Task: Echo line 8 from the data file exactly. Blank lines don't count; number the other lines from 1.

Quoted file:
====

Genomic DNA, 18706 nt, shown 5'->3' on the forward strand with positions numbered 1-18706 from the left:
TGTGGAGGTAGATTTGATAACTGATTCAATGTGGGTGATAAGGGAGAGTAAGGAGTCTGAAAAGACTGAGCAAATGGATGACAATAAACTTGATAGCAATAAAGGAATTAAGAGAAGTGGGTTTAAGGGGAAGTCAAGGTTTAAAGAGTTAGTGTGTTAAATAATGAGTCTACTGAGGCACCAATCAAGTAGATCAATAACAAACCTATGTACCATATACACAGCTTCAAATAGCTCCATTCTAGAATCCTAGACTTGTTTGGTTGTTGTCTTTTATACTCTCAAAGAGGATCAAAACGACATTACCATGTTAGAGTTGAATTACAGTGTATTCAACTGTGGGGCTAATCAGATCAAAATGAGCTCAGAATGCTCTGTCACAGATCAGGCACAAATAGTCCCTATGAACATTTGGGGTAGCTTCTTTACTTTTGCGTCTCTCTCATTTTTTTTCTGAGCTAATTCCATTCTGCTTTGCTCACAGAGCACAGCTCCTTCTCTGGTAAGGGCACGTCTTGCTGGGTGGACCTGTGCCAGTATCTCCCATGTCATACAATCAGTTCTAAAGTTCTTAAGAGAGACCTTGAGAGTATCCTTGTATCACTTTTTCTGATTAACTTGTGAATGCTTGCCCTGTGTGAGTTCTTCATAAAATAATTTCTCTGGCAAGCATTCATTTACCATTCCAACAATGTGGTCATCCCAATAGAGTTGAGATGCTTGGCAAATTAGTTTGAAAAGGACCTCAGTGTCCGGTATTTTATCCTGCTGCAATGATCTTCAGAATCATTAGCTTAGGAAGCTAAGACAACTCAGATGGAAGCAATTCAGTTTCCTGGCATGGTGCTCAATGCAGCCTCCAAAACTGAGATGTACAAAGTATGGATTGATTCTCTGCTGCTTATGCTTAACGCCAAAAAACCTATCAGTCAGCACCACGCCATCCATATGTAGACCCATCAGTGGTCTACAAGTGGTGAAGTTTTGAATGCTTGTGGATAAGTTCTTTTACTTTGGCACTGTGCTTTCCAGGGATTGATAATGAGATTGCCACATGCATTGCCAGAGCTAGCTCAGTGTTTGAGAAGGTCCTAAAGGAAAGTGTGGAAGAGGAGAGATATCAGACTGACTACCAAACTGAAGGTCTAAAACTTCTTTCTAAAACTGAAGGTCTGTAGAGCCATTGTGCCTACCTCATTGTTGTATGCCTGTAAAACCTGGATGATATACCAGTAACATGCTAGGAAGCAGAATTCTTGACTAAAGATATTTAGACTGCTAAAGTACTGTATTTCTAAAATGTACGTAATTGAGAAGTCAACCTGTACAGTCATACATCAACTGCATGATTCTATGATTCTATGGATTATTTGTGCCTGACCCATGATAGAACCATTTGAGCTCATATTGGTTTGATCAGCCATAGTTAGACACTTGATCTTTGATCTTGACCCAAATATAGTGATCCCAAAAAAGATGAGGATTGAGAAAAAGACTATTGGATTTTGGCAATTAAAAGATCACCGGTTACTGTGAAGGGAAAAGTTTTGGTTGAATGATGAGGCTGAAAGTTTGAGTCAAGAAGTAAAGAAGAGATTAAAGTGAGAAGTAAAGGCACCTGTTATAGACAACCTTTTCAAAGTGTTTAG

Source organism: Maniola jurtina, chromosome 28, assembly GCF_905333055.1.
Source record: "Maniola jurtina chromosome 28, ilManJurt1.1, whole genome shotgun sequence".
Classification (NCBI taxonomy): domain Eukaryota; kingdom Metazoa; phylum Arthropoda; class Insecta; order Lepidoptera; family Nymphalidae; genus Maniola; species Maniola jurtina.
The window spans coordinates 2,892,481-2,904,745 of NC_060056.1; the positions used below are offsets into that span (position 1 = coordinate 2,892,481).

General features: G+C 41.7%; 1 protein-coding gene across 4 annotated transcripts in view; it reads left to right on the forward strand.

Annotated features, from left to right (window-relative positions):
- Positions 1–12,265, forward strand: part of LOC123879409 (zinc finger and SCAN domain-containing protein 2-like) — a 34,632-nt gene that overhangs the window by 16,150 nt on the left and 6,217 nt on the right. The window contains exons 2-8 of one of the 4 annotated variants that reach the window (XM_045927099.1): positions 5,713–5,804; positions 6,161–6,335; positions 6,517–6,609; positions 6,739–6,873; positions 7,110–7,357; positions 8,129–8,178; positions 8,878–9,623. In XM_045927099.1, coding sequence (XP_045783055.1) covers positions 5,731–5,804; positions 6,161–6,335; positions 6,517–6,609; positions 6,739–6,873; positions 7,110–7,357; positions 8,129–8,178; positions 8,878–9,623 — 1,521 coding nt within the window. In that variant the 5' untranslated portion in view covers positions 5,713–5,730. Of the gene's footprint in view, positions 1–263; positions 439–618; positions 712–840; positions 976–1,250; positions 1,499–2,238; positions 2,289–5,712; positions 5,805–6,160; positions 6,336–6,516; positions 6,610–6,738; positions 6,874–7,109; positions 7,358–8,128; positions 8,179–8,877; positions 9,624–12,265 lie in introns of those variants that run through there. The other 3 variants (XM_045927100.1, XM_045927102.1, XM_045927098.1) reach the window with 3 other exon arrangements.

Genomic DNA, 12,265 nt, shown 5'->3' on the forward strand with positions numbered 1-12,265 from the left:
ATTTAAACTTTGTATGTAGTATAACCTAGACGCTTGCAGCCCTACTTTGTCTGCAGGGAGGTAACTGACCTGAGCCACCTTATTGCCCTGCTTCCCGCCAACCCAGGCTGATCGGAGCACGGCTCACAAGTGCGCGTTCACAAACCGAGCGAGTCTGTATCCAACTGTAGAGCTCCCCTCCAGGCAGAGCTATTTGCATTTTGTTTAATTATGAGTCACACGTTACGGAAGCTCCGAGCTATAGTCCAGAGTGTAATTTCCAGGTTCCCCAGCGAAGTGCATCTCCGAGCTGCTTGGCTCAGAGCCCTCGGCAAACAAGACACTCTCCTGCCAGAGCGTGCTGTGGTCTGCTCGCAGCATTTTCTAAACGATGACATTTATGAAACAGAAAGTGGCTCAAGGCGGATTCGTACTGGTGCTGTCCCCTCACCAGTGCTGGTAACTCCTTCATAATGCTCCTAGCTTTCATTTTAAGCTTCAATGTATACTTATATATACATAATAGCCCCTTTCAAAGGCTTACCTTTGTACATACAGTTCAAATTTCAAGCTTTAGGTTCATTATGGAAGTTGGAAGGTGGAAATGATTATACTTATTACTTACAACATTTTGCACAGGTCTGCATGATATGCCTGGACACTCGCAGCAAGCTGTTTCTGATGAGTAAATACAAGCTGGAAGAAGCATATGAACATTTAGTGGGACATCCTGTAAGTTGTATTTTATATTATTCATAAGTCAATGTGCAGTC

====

Annotated features, from left to right (window-relative positions):